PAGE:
Mobile Sorcery logoA Swedish mobile technology startup Mobile Sorcery has gotten a Series A investment of undisclosed sum a second round seed investment of 1.5 million Swedish Kronor (around 145.000 EUR or 206.000 USD)(Correction: the actual investment was a lot bigger, “a proper A round”, yet the exact sum is undisclosed) from MySQL founders David Axmark and Michael Widenius, and STING (Stockholm Innovation and Growth) Capital private equity fund. Majority of this round’s investment came Axmark and Widenius, while for STING this was the second investment in Mobile Sorcery.

Accoriding to Tomas Uppgård, the CEO of Mobile Sorcery, the firm was searching internationally for funding since beginning of 2008, looking to finalize the round by the end of the year. The market collapse delayed the process considerably, but finally the firm was able to get multiple offers. There will likely be a new round soon next year.
According (PRESS RELEASE) to Pär Hedberg, CEO of STING Capital, the investors were attracted by Mobile Sorcery’s skilled team of serial entrepreneurs, and the real mobile industry problem the company’s product solves. The company also has clear international growth potential. David Axmark and Michael Widenius on the other hand will likely play a big part in the firm’s monetization plans.
The investment will be used to allow Mobile Sorcery fully focus on finalizing their MoSync product. MoSync is a tool, SDK, for easy deployment of mobile applications and services written in standard C/C++ across different mobile platforms. MoSync currently supports J2ME, Windows Mobile, and Symbian. According to Tomas, the firm ported the open source version of Wolfestein 3D as a proof of concept to Windows Mobile and Symbian within one day using MoSync. Tomas also added that also Android and iPhone support are under way and introduced within a few months.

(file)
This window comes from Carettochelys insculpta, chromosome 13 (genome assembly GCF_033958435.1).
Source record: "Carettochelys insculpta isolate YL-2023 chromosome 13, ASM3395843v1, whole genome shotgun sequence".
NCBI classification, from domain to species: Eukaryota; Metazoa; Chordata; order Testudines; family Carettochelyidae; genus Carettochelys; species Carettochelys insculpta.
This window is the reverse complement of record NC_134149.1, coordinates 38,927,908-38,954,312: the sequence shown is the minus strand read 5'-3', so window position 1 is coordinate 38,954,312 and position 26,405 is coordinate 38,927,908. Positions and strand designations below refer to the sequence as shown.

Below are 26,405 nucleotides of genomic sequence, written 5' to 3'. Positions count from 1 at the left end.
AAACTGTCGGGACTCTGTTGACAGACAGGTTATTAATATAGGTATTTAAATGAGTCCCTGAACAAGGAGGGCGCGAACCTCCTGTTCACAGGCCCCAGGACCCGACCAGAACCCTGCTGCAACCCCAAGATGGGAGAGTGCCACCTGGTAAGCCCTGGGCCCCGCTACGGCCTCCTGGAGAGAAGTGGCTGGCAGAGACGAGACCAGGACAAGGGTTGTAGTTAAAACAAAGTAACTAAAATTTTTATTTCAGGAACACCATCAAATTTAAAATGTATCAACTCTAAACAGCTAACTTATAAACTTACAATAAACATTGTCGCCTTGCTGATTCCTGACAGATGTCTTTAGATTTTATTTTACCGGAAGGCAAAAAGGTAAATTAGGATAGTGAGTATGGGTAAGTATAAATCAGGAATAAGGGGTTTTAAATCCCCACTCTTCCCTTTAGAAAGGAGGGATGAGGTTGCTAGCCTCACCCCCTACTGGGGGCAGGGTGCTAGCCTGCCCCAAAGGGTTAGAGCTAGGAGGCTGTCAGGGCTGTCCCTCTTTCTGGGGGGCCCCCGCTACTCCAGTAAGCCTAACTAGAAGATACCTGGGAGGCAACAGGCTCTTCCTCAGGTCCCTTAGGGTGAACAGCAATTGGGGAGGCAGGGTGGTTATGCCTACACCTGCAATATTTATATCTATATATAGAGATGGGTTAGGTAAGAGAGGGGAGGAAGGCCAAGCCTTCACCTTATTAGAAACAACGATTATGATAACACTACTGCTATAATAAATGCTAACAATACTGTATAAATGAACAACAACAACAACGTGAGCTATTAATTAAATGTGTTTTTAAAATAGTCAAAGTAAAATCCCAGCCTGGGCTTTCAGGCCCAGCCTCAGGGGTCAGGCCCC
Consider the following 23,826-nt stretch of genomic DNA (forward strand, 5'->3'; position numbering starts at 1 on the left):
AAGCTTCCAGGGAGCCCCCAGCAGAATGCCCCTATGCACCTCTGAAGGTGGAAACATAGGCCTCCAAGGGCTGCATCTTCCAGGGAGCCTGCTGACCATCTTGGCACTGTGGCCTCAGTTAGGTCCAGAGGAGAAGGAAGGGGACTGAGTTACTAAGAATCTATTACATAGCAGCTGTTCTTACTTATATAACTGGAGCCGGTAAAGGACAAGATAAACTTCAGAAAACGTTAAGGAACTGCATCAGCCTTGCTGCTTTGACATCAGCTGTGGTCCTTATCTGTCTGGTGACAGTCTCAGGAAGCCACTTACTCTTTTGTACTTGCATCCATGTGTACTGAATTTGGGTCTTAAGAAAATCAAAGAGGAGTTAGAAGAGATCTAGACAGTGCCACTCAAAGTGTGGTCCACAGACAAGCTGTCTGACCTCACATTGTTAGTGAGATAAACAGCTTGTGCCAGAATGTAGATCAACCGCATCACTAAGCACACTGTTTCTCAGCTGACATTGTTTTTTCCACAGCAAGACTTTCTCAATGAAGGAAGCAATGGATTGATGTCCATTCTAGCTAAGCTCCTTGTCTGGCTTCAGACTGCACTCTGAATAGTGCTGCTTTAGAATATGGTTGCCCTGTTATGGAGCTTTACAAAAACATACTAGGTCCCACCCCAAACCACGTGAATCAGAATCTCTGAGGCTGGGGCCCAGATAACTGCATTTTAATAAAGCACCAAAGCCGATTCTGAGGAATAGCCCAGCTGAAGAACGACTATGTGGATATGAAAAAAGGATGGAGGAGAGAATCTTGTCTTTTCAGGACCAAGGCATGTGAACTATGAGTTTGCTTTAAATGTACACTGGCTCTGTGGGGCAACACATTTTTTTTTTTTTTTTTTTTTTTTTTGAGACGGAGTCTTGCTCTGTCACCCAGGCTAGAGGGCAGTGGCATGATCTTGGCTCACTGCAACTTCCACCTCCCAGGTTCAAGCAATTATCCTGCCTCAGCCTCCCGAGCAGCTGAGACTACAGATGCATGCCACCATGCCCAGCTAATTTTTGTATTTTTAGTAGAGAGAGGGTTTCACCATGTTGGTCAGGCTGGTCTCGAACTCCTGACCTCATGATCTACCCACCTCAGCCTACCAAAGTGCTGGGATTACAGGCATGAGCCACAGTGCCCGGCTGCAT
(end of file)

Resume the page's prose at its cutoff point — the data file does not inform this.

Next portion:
From October onwards, Mobile Sorcery will offer MoSync as open source software. For monetization the firm will pursue a dual licensing model, in implementing of which Axmark and Widenius without question can help tremendously with experience from MySQL. So far Mobile Sorcery has had 5000 downloads for its software, and has teamed up with Intel and a Swedish startup as their pilot customers.
The future for Mobile Sorcery looks quite good. Many developers focusing solely on iPhone are beginning to notice the marketplace is not at all as lucrative as they initially thought due to the increased competition. Therefore more and more a making their apps available on another platforms as well. Also any firms wanting go mobile and to serve the majority of the mobile market will need to come up with a cross-platform support solution. As more firms are trying to tackle the mobile space, they cannot waste time nor resources trying to come up with their own solution to a problem someone has already solved. Of course, there is competition already in Mobile Sorcery’s space, but the market still widely emerging along with the adaptation of smartphone usage.